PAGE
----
Hafiz… Jogging!

An old poetic Persian proverb says:

Har cheh begandad namakash mizanand.
Vaay beh roozy keh begandad namak!

My suggested trans-literation:

Salt is added to whatever is going spoiled.

[to preserve against more spoilage]

Woe onto the day

when salt itself is spoiled!

salt brings me to
meaning, and I know that I am not the first person to be worried about the fate of meaning in our “1984” kind of world.

I dedicate this essay to George Orwell, the man who wrote one of the most meaningful novels of all time,
1984. Although he did not know Persian, I am sure that Orwell knew that meaning, especially genuine meaning, is the “salt” of conscience, because he predicted the rise of “Newspeech” in 1984, the kind of speech that allows Mr. Donald Rumsfeld to be called the Secretary of “Defense” (instead of War), or Ariel Sharon, a war criminal, to be called a “man of peace!”

Why am I so concerned about meaning?

Well, I am a psychologist, and hopefully an ethical one. So, I have simply no choice, but being concerned about meaning. You see, psychologists' primary concern is human experience and behavior. What gives primordial shape to human experience, which “leads” to behavior? Meaning, of course. It is that simple.

Meaning is as primary to consciousness as air is to breathing, or as light is to the perception of color. Whether we are, or are not, aware of the primordial operativeness of meaning, when we become conscious of any reality, languaged or not, our “instinctual” next-step is to seek its meaning, to verify its authenticity, in other words, to see if it is in fact real.

Put another way, meaning is our primary means of relating to and being grounded in conscious reality, and because we need to know what is real in order to survive, we need to be able to rely on the authenticity of meaning.

This is why in every religion, spiritual tradition, or ethical system, it is a “bad” thing, or a sin, to lie. To lie is to undermine the foundation of trust. When someone like Ariel Sharon is called a “man of peace,” then the meaning of peace itself, for example, becomes suspect.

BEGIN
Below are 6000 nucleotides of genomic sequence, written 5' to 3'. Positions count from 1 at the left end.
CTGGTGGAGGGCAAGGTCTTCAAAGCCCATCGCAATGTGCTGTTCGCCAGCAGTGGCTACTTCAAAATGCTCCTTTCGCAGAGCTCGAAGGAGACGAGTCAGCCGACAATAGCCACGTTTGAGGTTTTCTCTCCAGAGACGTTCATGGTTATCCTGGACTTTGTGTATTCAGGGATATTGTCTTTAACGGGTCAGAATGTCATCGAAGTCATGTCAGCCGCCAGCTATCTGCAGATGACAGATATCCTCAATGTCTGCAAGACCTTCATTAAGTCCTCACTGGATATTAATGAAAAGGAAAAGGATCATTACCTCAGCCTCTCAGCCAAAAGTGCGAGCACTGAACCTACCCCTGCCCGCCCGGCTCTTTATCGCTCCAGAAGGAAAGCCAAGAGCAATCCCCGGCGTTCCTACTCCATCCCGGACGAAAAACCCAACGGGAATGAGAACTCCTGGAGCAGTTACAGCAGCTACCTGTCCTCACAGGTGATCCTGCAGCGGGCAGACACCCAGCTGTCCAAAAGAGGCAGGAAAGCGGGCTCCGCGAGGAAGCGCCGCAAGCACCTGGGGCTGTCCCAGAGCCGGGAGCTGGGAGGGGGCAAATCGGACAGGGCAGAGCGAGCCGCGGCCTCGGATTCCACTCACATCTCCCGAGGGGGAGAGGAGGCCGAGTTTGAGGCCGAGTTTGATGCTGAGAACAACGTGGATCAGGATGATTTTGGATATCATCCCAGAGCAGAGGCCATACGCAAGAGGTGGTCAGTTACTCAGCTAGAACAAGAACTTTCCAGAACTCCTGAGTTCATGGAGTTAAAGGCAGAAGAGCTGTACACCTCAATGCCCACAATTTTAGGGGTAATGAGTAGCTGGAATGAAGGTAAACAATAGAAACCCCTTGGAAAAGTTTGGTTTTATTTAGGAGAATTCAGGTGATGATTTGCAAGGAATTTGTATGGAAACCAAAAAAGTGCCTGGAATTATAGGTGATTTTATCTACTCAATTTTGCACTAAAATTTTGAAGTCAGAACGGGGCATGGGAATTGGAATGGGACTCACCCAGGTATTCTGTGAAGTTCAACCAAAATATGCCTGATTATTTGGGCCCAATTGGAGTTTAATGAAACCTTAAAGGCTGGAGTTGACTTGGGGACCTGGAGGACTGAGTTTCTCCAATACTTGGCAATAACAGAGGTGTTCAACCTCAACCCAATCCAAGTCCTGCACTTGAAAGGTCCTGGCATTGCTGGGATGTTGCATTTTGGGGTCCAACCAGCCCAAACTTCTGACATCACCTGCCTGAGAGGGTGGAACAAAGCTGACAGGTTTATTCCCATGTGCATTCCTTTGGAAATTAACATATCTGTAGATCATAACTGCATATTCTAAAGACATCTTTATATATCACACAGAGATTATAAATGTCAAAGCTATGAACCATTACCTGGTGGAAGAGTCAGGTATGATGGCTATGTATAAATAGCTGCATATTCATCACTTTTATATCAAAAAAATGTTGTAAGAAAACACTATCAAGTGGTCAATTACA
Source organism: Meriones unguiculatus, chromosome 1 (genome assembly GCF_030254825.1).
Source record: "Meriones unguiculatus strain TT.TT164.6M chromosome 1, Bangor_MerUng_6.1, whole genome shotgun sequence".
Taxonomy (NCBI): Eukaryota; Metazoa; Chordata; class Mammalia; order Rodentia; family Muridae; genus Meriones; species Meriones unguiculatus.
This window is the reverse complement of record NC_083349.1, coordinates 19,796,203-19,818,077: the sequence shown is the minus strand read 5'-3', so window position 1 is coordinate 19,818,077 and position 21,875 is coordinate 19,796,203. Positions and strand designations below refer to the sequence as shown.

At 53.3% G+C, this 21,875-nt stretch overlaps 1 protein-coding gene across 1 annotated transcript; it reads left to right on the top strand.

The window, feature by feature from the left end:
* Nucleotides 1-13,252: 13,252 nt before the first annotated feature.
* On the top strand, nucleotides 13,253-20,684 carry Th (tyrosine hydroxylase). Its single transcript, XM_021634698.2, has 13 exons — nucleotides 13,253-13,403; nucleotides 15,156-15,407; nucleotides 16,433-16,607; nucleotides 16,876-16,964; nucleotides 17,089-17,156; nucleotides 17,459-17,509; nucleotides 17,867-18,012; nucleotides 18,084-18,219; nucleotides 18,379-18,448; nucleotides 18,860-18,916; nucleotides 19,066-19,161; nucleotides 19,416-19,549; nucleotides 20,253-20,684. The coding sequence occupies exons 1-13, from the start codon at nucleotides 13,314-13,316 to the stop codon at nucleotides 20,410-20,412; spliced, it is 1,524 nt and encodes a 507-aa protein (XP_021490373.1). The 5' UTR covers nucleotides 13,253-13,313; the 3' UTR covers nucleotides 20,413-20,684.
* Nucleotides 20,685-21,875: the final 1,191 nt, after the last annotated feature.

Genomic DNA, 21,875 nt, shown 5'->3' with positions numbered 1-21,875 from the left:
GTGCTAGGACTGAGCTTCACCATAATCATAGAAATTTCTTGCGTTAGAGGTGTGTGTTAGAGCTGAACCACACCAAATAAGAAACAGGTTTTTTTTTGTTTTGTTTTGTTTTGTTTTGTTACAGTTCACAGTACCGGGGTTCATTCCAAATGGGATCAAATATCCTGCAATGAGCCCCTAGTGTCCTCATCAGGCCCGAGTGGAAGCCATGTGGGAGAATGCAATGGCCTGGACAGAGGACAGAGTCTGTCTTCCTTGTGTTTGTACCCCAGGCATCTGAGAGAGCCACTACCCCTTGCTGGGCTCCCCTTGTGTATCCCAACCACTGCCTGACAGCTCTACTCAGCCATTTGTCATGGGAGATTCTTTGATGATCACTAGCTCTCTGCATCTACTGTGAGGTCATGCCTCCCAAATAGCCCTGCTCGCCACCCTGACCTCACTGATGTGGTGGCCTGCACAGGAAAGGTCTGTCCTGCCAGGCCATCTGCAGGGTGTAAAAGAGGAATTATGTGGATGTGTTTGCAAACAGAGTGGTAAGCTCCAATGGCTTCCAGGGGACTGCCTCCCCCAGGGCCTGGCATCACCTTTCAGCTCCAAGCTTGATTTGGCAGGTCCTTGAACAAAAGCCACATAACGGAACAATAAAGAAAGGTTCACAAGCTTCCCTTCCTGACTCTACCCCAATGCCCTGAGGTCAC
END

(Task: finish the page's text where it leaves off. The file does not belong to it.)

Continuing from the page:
But, here I am not talking about the meaning OF anything. I am talking about
meaning itself, the meaning of meaning, if you will.

I am sure you know the proverbial story of the shepherd boy who would falsely cry wolf, in order to tease the villagers, so that he could have fun. The moral of that story is that abuse of trust will eventually harm the abuser.

In other words, repeated abuse of a concrete “thing” will eventually hurt that same “thing” also in abstraction, in meaning.

One may say, loosely, that meaning is the abstract representation of reality in consciousness.

For example, if you say to a child that hot things will burn her/his hands, and when s/he finds, in reality, that indeed such is the case, he will realize the association between a concrete hot stove to his/her hands being burned, again concretely. In addition, the child will do two other kinds of association:

1- S/He will eventually associate, in “concrete-related” abstraction, the notion or meaning of being burned with other hot objects.

2- S/He will associate, also eventually, the “primordial” abstraction of the meanings of hot and burn, with the notion of meaning,
as meaning. Of course, this kind of association will happen “unconsciously.”

So, the child will “learn,” not only what hot and burn “mean,” but also what the nature of meaning is.

Now, if you tell the child that the stove is hot, but that s/he will not be burned if s/he touches it, you will eventually negatively interfere with, not only his/her ability to form informed judgments about his/her concrete reality, but also with her/his ability to make healthy abstract associations. If a child is repeatedly exposed to such basic abuse, s/he will eventually lose his/her primordial ability to relate to meaning itself, and will go mad.